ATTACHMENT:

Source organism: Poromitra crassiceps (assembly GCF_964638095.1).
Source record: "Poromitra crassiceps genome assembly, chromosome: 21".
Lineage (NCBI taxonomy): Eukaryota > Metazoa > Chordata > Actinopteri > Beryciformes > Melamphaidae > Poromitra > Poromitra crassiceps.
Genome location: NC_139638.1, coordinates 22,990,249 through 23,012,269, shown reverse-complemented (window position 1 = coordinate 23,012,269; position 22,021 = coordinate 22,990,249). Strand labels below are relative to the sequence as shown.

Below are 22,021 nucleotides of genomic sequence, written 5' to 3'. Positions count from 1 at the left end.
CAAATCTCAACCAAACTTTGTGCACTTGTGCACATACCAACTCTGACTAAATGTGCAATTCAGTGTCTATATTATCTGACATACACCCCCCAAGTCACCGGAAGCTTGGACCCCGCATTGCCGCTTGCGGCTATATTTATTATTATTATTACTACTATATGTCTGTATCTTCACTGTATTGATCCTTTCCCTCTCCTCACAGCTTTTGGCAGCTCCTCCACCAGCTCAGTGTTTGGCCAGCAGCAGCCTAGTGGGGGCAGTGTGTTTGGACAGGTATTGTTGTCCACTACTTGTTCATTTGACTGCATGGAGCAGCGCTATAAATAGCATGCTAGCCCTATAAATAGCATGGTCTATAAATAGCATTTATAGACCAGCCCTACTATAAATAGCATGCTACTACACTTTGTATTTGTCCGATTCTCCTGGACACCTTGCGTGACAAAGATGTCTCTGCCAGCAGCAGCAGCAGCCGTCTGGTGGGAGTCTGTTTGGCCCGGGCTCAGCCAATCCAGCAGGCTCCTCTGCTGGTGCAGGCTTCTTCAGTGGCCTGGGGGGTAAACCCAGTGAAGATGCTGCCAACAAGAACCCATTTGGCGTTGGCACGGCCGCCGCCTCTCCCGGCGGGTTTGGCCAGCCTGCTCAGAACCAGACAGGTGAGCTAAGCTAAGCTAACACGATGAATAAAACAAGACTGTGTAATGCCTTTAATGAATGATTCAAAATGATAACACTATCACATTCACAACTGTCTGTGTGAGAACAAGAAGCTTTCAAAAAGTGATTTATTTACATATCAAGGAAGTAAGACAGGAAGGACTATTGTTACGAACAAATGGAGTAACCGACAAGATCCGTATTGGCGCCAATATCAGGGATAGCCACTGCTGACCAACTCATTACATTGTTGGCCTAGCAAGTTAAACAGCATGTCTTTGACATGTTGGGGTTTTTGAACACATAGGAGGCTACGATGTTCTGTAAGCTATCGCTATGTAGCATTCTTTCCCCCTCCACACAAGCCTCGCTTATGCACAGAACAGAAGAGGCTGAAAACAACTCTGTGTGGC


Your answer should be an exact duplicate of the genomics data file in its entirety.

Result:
Source organism: Poromitra crassiceps (assembly GCF_964638095.1).
Source record: "Poromitra crassiceps genome assembly, chromosome: 21".
Lineage (NCBI taxonomy): Eukaryota > Metazoa > Chordata > Actinopteri > Beryciformes > Melamphaidae > Poromitra > Poromitra crassiceps.
Genome location: NC_139638.1, coordinates 22,990,249 through 23,012,269, shown reverse-complemented (window position 1 = coordinate 23,012,269; position 22,021 = coordinate 22,990,249). Strand labels below are relative to the sequence as shown.

Below are 22,021 nucleotides of genomic sequence, written 5' to 3'. Positions count from 1 at the left end.
CAAATCTCAACCAAACTTTGTGCACTTGTGCACATACCAACTCTGACTAAATGTGCAATTCAGTGTCTATATTATCTGACATACACCCCCCAAGTCACCGGAAGCTTGGACCCCGCATTGCCGCTTGCGGCTATATTTATTATTATTATTACTACTATATGTCTGTATCTTCACTGTATTGATCCTTTCCCTCTCCTCACAGCTTTTGGCAGCTCCTCCACCAGCTCAGTGTTTGGCCAGCAGCAGCCTAGTGGGGGCAGTGTGTTTGGACAGGTATTGTTGTCCACTACTTGTTCATTTGACTGCATGGAGCAGCGCTATAAATAGCATGCTAGCCCTATAAATAGCATGGTCTATAAATAGCATTTATAGACCAGCCCTACTATAAATAGCATGCTACTACACTTTGTATTTGTCCGATTCTCCTGGACACCTTGCGTGACAAAGATGTCTCTGCCAGCAGCAGCAGCAGCCGTCTGGTGGGAGTCTGTTTGGCCCGGGCTCAGCCAATCCAGCAGGCTCCTCTGCTGGTGCAGGCTTCTTCAGTGGCCTGGGGGGTAAACCCAGTGAAGATGCTGCCAACAAGAACCCATTTGGCGTTGGCACGGCCGCCGCCTCTCCCGGCGGGTTTGGCCAGCCTGCTCAGAACCAGACAGGTGAGCTAAGCTAAGCTAACACGATGAATAAAACAAGACTGTGTAATGCCTTTAATGAATGATTCAAAATGATAACACTATCACATTCACAACTGTCTGTGTGAGAACAAGAAGCTTTCAAAAAGTGATTTATTTACATATCAAGGAAGTAAGACAGGAAGGACTATTGTTACGAACAAATGGAGTAACCGACAAGATCCGTATTGGCGCCAATATCAGGGATAGCCACTGCTGACCAACTCATTACATTGTTGGCCTAGCAAGTTAAACAGCATGTCTTTGACATGTTGGGGTTTTTGAACACATAGGAGGCTACGATGTTCTGTAAGCTATCGCTATGTAGCATTCTTTCCCCCTCCACACAAGCCTCGCTTATGCACAGAACAGAAGAGGCTGAAAACAACTCTGTGTGGC